The New York Court of Appeals issued its ruling in the closely-watched Global v. Century case, holding that New York law “does not impose either a rule, or a presumption, that a limitation on liability clause necessarily caps all obligations owed by a reinsurer, such as defense costs, without regard for the specific language employed therein.” With that ruling, New York’s highest court gutted the much-decried “Bellefonte Rule.”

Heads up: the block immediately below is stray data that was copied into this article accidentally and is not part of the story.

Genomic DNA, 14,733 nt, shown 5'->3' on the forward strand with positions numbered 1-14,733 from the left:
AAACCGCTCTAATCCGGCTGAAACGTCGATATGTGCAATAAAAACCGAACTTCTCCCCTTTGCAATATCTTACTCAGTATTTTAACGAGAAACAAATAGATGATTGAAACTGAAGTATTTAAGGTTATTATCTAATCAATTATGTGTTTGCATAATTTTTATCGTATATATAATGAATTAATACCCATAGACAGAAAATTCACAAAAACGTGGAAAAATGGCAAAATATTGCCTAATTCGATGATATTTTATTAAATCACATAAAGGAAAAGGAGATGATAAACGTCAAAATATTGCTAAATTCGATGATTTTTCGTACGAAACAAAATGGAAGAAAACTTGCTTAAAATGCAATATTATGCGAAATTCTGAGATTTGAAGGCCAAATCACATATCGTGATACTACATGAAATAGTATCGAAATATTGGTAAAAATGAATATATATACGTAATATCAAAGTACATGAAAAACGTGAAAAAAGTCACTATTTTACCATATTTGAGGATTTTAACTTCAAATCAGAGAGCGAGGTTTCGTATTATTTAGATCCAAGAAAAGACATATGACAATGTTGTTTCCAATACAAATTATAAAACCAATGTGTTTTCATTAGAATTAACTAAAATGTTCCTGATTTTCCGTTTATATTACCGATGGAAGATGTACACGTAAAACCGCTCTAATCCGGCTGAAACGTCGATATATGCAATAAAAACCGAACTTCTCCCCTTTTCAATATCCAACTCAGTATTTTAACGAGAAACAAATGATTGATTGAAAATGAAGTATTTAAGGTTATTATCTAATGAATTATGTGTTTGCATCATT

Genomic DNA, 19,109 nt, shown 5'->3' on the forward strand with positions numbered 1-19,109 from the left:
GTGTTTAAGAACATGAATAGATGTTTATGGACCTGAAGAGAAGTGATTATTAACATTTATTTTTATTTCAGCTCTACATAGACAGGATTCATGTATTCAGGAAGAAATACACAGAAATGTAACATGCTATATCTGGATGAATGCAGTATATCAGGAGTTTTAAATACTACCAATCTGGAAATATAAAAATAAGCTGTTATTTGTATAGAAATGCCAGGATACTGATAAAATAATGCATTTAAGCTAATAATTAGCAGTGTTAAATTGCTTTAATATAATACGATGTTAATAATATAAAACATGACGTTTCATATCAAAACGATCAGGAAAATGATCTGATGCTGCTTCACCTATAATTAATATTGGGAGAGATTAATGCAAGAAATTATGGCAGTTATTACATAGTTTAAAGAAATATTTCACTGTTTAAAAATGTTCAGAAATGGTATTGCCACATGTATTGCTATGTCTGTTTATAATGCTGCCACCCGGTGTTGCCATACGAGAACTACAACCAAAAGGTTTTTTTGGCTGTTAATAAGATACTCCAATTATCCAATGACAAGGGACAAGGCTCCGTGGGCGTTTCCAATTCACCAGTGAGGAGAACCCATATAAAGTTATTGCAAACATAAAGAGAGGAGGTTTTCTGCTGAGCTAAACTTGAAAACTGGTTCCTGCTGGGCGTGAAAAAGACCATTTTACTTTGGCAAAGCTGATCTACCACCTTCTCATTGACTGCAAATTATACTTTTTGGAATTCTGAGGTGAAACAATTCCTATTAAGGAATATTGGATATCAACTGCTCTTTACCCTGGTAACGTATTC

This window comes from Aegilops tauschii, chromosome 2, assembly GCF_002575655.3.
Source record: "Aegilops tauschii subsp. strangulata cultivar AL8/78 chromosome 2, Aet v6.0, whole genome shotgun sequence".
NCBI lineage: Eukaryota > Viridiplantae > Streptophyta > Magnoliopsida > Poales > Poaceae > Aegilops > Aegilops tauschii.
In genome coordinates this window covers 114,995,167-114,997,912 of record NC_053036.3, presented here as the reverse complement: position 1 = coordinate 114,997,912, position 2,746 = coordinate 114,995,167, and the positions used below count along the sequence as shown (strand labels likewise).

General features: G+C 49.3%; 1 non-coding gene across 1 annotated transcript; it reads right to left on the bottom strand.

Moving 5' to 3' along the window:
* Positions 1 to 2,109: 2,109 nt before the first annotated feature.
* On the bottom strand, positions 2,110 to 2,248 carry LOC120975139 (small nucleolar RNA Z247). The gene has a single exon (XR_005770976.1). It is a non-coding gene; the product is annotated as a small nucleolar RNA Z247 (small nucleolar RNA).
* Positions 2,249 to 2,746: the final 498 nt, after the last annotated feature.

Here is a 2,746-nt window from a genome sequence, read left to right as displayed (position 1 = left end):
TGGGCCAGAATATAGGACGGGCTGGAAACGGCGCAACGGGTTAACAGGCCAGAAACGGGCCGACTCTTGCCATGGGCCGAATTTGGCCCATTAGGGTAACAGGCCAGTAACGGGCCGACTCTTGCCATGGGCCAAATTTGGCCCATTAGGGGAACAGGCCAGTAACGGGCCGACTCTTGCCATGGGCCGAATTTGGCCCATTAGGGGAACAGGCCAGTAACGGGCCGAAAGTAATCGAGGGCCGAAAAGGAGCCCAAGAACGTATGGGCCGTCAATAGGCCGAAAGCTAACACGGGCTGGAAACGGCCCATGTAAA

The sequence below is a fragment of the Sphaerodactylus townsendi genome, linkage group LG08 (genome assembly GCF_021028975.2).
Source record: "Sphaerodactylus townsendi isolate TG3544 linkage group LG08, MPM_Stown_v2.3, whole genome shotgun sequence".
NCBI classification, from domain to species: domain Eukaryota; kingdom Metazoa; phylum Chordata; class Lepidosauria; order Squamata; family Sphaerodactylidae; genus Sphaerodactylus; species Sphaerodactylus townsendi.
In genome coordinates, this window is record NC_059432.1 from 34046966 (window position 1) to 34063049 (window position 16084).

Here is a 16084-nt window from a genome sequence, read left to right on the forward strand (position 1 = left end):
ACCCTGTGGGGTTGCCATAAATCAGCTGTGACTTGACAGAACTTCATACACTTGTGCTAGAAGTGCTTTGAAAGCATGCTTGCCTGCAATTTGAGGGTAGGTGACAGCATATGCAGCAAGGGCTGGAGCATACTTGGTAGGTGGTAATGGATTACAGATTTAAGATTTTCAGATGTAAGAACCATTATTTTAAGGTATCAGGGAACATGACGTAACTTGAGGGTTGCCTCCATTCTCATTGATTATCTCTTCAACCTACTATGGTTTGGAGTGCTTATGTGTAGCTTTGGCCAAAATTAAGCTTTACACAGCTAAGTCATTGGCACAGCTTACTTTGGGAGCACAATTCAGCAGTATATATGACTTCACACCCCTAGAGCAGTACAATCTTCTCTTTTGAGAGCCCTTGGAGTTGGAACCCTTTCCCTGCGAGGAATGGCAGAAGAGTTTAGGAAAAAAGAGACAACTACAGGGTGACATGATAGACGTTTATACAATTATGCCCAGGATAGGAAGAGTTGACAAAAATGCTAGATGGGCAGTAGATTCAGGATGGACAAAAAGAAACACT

Under Bellefonte, facultative reinsurers avoided paying their proportional share of expenses in addition to indemnity limits where the reinsured policy paid expense in addition. Bellefonte and its progeny were widely criticized by industry professionals and ignored by arbitrators, but were followed in New York state and federal courts, and in courts in some other jurisdictions. Although the New York Court of Appeals limited its ruling in Global v. Century to the specific certified question presented by the Second Circuit, the implications of the decision are clear. The “Bellefonte Rule” has been unrung. Read the complete article at whiteandwilliams.com.